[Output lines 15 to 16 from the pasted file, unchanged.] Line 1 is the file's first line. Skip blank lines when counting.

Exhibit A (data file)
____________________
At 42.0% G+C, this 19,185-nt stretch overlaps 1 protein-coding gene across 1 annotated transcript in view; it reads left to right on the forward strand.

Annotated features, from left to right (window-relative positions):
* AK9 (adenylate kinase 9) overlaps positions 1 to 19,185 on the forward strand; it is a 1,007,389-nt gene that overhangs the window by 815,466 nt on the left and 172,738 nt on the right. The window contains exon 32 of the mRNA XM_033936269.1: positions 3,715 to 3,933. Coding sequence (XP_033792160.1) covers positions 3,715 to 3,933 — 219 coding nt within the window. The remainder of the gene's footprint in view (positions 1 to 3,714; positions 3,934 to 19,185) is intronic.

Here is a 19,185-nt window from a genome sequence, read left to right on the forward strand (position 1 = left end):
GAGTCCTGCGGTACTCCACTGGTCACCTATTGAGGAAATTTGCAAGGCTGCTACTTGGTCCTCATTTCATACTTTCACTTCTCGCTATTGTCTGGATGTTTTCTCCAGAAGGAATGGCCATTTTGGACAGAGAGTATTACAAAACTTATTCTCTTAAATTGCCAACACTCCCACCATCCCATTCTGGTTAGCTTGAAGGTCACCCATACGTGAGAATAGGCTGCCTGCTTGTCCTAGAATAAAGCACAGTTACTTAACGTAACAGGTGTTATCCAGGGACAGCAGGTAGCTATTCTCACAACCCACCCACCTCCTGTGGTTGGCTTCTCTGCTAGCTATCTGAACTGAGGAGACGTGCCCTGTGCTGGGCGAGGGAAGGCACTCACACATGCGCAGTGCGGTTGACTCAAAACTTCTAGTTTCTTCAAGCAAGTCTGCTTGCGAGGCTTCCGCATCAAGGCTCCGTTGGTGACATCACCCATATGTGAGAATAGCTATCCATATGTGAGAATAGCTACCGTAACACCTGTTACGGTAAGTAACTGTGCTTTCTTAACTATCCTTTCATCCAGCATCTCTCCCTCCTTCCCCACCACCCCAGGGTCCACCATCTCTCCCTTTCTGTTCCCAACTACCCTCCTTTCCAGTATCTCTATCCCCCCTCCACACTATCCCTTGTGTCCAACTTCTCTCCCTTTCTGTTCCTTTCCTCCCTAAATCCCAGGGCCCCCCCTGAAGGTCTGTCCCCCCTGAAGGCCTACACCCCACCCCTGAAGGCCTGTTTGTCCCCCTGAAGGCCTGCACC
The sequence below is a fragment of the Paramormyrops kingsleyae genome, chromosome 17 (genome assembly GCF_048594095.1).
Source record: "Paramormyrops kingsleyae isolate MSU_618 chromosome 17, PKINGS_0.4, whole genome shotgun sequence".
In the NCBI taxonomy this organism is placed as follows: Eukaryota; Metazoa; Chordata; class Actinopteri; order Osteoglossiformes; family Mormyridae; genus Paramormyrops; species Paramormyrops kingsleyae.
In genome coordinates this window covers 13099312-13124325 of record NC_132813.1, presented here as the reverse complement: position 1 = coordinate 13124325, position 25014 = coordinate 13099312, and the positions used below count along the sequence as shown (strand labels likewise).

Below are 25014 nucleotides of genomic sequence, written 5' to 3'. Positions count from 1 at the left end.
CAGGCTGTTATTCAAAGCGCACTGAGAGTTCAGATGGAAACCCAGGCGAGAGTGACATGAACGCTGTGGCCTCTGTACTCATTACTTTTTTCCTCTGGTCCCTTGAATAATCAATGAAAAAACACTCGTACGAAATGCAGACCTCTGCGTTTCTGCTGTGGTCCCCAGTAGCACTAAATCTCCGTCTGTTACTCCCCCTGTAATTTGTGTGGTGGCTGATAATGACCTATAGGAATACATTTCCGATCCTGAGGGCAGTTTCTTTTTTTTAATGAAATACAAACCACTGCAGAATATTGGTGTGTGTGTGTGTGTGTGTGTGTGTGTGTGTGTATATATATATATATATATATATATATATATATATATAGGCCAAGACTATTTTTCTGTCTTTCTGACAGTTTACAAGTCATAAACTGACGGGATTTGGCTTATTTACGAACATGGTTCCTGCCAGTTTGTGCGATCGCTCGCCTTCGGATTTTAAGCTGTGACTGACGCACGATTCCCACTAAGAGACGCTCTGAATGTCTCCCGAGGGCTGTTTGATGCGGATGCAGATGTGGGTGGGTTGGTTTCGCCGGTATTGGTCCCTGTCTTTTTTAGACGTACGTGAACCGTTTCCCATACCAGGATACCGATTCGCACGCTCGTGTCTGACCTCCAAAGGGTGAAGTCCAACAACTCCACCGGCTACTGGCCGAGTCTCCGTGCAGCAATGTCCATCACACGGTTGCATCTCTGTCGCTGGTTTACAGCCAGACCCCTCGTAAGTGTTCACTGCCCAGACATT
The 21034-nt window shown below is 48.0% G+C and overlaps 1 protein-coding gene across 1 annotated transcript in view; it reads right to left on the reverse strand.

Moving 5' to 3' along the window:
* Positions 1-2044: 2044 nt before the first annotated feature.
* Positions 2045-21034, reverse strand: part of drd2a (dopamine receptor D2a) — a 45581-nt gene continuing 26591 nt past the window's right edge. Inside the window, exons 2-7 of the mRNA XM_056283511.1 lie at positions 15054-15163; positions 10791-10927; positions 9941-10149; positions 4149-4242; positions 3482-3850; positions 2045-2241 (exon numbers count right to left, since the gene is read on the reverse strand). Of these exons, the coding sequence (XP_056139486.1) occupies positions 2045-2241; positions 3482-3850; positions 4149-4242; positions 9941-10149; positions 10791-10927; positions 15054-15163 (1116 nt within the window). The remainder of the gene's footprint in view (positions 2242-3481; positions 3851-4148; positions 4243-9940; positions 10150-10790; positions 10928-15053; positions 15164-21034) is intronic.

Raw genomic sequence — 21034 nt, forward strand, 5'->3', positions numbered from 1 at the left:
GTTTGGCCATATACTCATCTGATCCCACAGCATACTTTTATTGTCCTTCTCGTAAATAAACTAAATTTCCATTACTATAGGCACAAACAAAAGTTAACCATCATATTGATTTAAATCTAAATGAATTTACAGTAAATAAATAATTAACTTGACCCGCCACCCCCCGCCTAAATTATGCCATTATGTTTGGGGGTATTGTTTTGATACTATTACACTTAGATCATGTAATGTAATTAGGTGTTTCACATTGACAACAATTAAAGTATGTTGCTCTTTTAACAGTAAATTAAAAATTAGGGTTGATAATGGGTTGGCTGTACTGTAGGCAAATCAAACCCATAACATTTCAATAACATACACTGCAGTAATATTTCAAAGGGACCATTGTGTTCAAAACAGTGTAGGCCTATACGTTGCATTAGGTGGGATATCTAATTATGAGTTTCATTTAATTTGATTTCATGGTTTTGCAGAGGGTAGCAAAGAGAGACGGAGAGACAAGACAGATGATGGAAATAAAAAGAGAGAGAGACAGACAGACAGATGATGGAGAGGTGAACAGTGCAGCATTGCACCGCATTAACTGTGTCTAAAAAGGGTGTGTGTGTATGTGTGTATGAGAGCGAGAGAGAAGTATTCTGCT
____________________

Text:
* Positions 2045-21034, reverse strand: part of drd2a (dopamine receptor D2a) — a 45581-nt gene continuing 26591 nt past the window's right edge. Inside the window, exons 2-7 of the mRNA XM_056283511.1 lie at positions 15054-15163; positions 10791-10927; positions 9941-10149; positions 4149-4242; positions 3482-3850; positions 2045-2241 (exon numbers count right to left, since the gene is read on the reverse strand). Of these exons, the coding sequence (XP_056139486.1) occupies positions 2045-2241; positions 3482-3850; positions 4149-4242; positions 9941-10149; positions 10791-10927; positions 15054-15163 (1116 nt within the window). The remainder of the gene's footprint in view (positions 2242-3481; positions 3851-4148; positions 4243-9940; positions 10150-10790; positions 10928-15053; positions 15164-21034) is intronic.

Raw genomic sequence — 21034 nt, forward strand, 5'->3', positions numbered from 1 at the left: